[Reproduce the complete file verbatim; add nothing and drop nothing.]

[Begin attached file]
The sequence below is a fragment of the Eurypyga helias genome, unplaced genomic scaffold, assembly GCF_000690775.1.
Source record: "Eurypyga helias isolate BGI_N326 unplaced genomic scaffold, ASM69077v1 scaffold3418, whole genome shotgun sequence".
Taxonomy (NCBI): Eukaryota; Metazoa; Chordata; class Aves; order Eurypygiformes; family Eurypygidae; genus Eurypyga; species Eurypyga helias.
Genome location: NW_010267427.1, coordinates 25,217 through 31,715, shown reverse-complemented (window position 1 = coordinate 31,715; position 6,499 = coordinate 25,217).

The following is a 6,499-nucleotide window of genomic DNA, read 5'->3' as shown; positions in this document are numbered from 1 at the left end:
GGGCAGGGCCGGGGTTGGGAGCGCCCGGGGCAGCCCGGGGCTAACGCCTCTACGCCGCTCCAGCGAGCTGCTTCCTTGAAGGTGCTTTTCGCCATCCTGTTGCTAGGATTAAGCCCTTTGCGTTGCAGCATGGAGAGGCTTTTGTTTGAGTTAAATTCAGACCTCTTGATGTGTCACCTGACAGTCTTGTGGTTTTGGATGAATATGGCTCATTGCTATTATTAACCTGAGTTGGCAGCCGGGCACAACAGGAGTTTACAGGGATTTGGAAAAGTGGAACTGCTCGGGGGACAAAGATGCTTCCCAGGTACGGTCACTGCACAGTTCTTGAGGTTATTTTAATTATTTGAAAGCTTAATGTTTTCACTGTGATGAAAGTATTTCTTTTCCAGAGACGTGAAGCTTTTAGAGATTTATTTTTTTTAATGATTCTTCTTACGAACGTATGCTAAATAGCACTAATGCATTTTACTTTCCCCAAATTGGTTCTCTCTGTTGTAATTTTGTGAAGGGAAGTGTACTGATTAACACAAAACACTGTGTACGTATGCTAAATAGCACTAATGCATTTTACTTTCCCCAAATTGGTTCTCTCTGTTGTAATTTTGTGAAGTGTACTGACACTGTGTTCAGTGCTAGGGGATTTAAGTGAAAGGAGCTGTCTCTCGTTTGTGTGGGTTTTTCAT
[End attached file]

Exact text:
The sequence below is a fragment of the Eurypyga helias genome, unplaced genomic scaffold, assembly GCF_000690775.1.
Source record: "Eurypyga helias isolate BGI_N326 unplaced genomic scaffold, ASM69077v1 scaffold3418, whole genome shotgun sequence".
Taxonomy (NCBI): Eukaryota; Metazoa; Chordata; class Aves; order Eurypygiformes; family Eurypygidae; genus Eurypyga; species Eurypyga helias.
Genome location: NW_010267427.1, coordinates 25,217 through 31,715, shown reverse-complemented (window position 1 = coordinate 31,715; position 6,499 = coordinate 25,217).

The following is a 6,499-nucleotide window of genomic DNA, read 5'->3' as shown; positions in this document are numbered from 1 at the left end:
GGGCAGGGCCGGGGTTGGGAGCGCCCGGGGCAGCCCGGGGCTAACGCCTCTACGCCGCTCCAGCGAGCTGCTTCCTTGAAGGTGCTTTTCGCCATCCTGTTGCTAGGATTAAGCCCTTTGCGTTGCAGCATGGAGAGGCTTTTGTTTGAGTTAAATTCAGACCTCTTGATGTGTCACCTGACAGTCTTGTGGTTTTGGATGAATATGGCTCATTGCTATTATTAACCTGAGTTGGCAGCCGGGCACAACAGGAGTTTACAGGGATTTGGAAAAGTGGAACTGCTCGGGGGACAAAGATGCTTCCCAGGTACGGTCACTGCACAGTTCTTGAGGTTATTTTAATTATTTGAAAGCTTAATGTTTTCACTGTGATGAAAGTATTTCTTTTCCAGAGACGTGAAGCTTTTAGAGATTTATTTTTTTTAATGATTCTTCTTACGAACGTATGCTAAATAGCACTAATGCATTTTACTTTCCCCAAATTGGTTCTCTCTGTTGTAATTTTGTGAAGGGAAGTGTACTGATTAACACAAAACACTGTGTACGTATGCTAAATAGCACTAATGCATTTTACTTTCCCCAAATTGGTTCTCTCTGTTGTAATTTTGTGAAGTGTACTGACACTGTGTTCAGTGCTAGGGGATTTAAGTGAAAGGAGCTGTCTCTCGTTTGTGTGGGTTTTTCAT